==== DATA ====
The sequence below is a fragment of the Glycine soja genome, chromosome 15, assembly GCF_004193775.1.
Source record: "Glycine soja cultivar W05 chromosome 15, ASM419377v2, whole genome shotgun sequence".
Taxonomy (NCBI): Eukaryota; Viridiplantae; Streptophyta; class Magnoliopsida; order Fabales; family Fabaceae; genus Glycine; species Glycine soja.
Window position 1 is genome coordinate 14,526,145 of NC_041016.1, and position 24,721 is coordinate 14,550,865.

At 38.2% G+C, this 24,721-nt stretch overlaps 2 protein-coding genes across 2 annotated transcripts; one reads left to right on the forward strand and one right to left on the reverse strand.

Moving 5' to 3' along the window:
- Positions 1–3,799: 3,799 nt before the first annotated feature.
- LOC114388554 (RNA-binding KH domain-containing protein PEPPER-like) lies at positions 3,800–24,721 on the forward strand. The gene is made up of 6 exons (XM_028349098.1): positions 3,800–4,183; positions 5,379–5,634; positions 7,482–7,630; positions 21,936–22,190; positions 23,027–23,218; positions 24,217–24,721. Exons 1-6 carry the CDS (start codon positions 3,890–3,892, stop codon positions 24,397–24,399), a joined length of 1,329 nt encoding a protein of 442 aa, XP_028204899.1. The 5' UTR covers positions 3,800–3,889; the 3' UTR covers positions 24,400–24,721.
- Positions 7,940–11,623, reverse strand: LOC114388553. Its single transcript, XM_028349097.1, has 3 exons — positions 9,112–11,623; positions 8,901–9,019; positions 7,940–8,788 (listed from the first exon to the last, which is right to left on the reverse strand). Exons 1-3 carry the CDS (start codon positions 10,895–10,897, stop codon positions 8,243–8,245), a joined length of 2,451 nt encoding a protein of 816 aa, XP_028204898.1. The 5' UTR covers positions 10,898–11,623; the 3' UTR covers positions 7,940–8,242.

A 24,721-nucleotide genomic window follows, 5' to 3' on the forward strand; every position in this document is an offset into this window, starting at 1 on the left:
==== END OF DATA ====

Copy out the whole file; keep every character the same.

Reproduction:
The sequence below is a fragment of the Glycine soja genome, chromosome 15, assembly GCF_004193775.1.
Source record: "Glycine soja cultivar W05 chromosome 15, ASM419377v2, whole genome shotgun sequence".
Taxonomy (NCBI): Eukaryota; Viridiplantae; Streptophyta; class Magnoliopsida; order Fabales; family Fabaceae; genus Glycine; species Glycine soja.
Window position 1 is genome coordinate 14,526,145 of NC_041016.1, and position 24,721 is coordinate 14,550,865.

At 38.2% G+C, this 24,721-nt stretch overlaps 2 protein-coding genes across 2 annotated transcripts; one reads left to right on the forward strand and one right to left on the reverse strand.

Moving 5' to 3' along the window:
- Positions 1–3,799: 3,799 nt before the first annotated feature.
- LOC114388554 (RNA-binding KH domain-containing protein PEPPER-like) lies at positions 3,800–24,721 on the forward strand. The gene is made up of 6 exons (XM_028349098.1): positions 3,800–4,183; positions 5,379–5,634; positions 7,482–7,630; positions 21,936–22,190; positions 23,027–23,218; positions 24,217–24,721. Exons 1-6 carry the CDS (start codon positions 3,890–3,892, stop codon positions 24,397–24,399), a joined length of 1,329 nt encoding a protein of 442 aa, XP_028204899.1. The 5' UTR covers positions 3,800–3,889; the 3' UTR covers positions 24,400–24,721.
- Positions 7,940–11,623, reverse strand: LOC114388553. Its single transcript, XM_028349097.1, has 3 exons — positions 9,112–11,623; positions 8,901–9,019; positions 7,940–8,788 (listed from the first exon to the last, which is right to left on the reverse strand). Exons 1-3 carry the CDS (start codon positions 10,895–10,897, stop codon positions 8,243–8,245), a joined length of 2,451 nt encoding a protein of 816 aa, XP_028204898.1. The 5' UTR covers positions 10,898–11,623; the 3' UTR covers positions 7,940–8,242.

A 24,721-nucleotide genomic window follows, 5' to 3' on the forward strand; every position in this document is an offset into this window, starting at 1 on the left: